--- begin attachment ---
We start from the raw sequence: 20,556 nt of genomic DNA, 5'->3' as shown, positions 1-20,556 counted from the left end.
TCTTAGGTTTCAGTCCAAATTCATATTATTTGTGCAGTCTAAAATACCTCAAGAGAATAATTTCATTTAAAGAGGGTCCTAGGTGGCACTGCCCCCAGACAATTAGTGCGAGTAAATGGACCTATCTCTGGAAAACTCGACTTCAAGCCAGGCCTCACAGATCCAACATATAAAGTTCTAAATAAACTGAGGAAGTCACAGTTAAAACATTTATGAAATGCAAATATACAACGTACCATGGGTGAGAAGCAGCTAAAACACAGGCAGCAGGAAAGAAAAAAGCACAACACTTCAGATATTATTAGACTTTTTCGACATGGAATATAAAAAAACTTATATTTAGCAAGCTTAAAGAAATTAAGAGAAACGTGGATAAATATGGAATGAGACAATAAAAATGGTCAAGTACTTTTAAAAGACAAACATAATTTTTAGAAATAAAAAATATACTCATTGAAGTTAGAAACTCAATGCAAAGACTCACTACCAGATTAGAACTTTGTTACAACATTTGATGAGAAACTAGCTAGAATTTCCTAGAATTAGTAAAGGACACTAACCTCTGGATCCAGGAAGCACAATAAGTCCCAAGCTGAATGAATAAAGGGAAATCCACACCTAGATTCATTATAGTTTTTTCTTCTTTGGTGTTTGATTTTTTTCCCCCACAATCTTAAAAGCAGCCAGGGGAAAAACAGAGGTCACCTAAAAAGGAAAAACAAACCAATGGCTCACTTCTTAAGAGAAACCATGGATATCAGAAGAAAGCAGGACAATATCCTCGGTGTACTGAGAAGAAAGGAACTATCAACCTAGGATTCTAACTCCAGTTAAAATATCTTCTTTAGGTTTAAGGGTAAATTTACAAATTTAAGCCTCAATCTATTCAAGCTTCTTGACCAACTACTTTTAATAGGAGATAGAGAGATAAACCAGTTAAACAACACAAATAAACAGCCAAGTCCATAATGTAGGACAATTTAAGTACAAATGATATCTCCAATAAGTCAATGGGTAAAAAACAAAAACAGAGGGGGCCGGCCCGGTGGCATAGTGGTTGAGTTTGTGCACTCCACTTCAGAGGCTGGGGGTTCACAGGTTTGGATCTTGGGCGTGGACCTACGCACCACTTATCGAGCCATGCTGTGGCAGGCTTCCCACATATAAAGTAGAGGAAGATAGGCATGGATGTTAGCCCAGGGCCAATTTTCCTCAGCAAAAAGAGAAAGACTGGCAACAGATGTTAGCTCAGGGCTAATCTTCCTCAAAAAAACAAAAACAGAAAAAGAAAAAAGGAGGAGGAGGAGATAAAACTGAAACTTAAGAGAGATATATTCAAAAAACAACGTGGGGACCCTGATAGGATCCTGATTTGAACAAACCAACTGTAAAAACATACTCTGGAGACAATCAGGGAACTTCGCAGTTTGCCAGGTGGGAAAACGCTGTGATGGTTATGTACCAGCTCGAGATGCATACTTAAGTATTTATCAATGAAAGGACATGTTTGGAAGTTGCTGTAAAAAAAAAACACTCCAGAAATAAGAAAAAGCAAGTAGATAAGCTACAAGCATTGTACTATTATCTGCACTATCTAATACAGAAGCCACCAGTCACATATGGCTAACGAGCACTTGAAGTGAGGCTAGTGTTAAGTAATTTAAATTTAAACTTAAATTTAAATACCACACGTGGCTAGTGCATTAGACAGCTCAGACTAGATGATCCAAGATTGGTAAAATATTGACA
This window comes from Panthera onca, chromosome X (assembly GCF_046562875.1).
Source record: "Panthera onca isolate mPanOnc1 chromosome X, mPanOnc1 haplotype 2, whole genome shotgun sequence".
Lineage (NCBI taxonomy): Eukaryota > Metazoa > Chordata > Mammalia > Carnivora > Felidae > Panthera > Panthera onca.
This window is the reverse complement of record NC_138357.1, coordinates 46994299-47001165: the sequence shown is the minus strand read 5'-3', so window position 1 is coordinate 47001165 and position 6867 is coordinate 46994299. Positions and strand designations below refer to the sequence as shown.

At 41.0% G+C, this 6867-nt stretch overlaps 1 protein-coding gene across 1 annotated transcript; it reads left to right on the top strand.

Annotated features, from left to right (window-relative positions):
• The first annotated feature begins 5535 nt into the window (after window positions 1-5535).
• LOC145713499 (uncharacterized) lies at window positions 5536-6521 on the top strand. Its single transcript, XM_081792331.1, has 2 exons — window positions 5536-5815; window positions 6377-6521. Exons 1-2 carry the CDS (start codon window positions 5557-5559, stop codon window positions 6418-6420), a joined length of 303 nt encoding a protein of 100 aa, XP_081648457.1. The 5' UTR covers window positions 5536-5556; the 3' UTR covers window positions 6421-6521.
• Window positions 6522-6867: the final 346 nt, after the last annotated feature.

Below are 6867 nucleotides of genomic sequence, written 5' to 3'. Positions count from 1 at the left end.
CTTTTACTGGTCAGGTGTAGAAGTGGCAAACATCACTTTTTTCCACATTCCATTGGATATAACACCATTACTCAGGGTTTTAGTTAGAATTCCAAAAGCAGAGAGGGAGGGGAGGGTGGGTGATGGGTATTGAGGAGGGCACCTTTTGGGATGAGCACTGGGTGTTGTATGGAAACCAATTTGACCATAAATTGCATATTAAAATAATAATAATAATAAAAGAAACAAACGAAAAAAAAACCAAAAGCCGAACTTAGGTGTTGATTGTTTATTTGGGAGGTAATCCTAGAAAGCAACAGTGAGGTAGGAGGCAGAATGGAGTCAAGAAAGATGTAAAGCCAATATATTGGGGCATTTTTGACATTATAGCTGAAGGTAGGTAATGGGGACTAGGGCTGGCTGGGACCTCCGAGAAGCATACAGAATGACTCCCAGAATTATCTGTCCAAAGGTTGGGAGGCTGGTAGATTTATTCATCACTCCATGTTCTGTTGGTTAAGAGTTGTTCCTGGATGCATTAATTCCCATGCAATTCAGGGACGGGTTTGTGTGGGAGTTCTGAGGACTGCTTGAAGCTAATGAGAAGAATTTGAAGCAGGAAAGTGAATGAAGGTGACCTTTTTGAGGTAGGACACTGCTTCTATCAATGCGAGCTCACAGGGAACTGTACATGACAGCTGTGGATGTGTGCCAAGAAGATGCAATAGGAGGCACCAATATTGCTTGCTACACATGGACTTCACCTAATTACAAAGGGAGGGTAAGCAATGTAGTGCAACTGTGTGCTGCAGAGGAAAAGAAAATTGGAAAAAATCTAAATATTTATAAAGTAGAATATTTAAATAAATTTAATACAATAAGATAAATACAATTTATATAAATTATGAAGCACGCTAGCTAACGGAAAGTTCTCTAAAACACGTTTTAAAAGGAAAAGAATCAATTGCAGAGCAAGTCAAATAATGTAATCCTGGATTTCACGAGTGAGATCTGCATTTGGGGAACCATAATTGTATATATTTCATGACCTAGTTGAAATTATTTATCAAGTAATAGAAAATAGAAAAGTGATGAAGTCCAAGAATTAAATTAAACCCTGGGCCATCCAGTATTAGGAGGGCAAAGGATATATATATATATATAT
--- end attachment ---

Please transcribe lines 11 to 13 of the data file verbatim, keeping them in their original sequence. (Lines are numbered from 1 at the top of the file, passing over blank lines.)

• Window positions 6522-6867: the final 346 nt, after the last annotated feature.

Below are 6867 nucleotides of genomic sequence, written 5' to 3'. Positions count from 1 at the left end.
CTTTTACTGGTCAGGTGTAGAAGTGGCAAACATCACTTTTTTCCACATTCCATTGGATATAACACCATTACTCAGGGTTTTAGTTAGAATTCCAAAAGCAGAGAGGGAGGGGAGGGTGGGTGATGGGTATTGAGGAGGGCACCTTTTGGGATGAGCACTGGGTGTTGTATGGAAACCAATTTGACCATAAATTGCATATTAAAATAATAATAATAATAAAAGAAACAAACGAAAAAAAAACCAAAAGCCGAACTTAGGTGTTGATTGTTTATTTGGGAGGTAATCCTAGAAAGCAACAGTGAGGTAGGAGGCAGAATGGAGTCAAGAAAGATGTAAAGCCAATATATTGGGGCATTTTTGACATTATAGCTGAAGGTAGGTAATGGGGACTAGGGCTGGCTGGGACCTCCGAGAAGCATACAGAATGACTCCCAGAATTATCTGTCCAAAGGTTGGGAGGCTGGTAGATTTATTCATCACTCCATGTTCTGTTGGTTAAGAGTTGTTCCTGGATGCATTAATTCCCATGCAATTCAGGGACGGGTTTGTGTGGGAGTTCTGAGGACTGCTTGAAGCTAATGAGAAGAATTTGAAGCAGGAAAGTGAATGAAGGTGACCTTTTTGAGGTAGGACACTGCTTCTATCAATGCGAGCTCACAGGGAACTGTACATGACAGCTGTGGATGTGTGCCAAGAAGATGCAATAGGAGGCACCAATATTGCTTGCTACACATGGACTTCACCTAATTACAAAGGGAGGGTAAGCAATGTAGTGCAACTGTGTGCTGCAGAGGAAAAGAAAATTGGAAAAAATCTAAATATTTATAAAGTAGAATATTTAAATAAATTTAATACAATAAGATAAATACAATTTATATAAATTATGAAGCACGCTAGCTAACGGAAAGTTCTCTAAAACACGTTTTAAAAGGAAAAGAATCAATTGCAGAGCAAGTCAAATAATGTAATCCTGGATTTCACGAGTGAGATCTGCATTTGGGGAACCATAATTGTATATATTTCATGACCTAGTTGAAATTATTTATCAAGTAATAGAAAATAGAAAAGTGATGAAGTCCAAGAATTAAATTAAACCCTGGGCCATCCAGTATTAGGAGGGCAAAGGATATATATATATATATAT